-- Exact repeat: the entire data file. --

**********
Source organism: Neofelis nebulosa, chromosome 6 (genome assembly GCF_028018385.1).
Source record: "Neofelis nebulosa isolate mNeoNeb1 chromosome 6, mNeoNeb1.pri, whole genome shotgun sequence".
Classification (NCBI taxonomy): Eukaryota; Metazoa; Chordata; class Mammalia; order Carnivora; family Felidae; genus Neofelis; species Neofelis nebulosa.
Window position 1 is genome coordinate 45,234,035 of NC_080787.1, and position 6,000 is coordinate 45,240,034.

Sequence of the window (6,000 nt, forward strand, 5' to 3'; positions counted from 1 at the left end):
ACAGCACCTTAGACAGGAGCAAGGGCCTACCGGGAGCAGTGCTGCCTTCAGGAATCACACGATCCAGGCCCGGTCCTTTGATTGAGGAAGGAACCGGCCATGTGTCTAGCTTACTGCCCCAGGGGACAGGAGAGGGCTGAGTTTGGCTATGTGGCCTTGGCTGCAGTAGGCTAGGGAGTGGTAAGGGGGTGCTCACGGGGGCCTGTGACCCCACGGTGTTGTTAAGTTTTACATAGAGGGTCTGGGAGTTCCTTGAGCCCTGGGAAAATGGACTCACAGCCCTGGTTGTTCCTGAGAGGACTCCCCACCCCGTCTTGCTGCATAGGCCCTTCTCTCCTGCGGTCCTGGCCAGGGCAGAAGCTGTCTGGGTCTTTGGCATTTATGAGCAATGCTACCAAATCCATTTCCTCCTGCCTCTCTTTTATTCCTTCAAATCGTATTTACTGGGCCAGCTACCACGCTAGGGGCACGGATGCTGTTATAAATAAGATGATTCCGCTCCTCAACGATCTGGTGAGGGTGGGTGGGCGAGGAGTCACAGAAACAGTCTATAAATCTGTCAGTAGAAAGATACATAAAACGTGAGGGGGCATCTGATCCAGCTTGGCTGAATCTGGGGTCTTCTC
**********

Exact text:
Source organism: Neofelis nebulosa, chromosome 6 (genome assembly GCF_028018385.1).
Source record: "Neofelis nebulosa isolate mNeoNeb1 chromosome 6, mNeoNeb1.pri, whole genome shotgun sequence".
Classification (NCBI taxonomy): Eukaryota; Metazoa; Chordata; class Mammalia; order Carnivora; family Felidae; genus Neofelis; species Neofelis nebulosa.
Window position 1 is genome coordinate 45,234,035 of NC_080787.1, and position 6,000 is coordinate 45,240,034.

Sequence of the window (6,000 nt, forward strand, 5' to 3'; positions counted from 1 at the left end):
ACAGCACCTTAGACAGGAGCAAGGGCCTACCGGGAGCAGTGCTGCCTTCAGGAATCACACGATCCAGGCCCGGTCCTTTGATTGAGGAAGGAACCGGCCATGTGTCTAGCTTACTGCCCCAGGGGACAGGAGAGGGCTGAGTTTGGCTATGTGGCCTTGGCTGCAGTAGGCTAGGGAGTGGTAAGGGGGTGCTCACGGGGGCCTGTGACCCCACGGTGTTGTTAAGTTTTACATAGAGGGTCTGGGAGTTCCTTGAGCCCTGGGAAAATGGACTCACAGCCCTGGTTGTTCCTGAGAGGACTCCCCACCCCGTCTTGCTGCATAGGCCCTTCTCTCCTGCGGTCCTGGCCAGGGCAGAAGCTGTCTGGGTCTTTGGCATTTATGAGCAATGCTACCAAATCCATTTCCTCCTGCCTCTCTTTTATTCCTTCAAATCGTATTTACTGGGCCAGCTACCACGCTAGGGGCACGGATGCTGTTATAAATAAGATGATTCCGCTCCTCAACGATCTGGTGAGGGTGGGTGGGCGAGGAGTCACAGAAACAGTCTATAAATCTGTCAGTAGAAAGATACATAAAACGTGAGGGGGCATCTGATCCAGCTTGGCTGAATCTGGGGTCTTCTC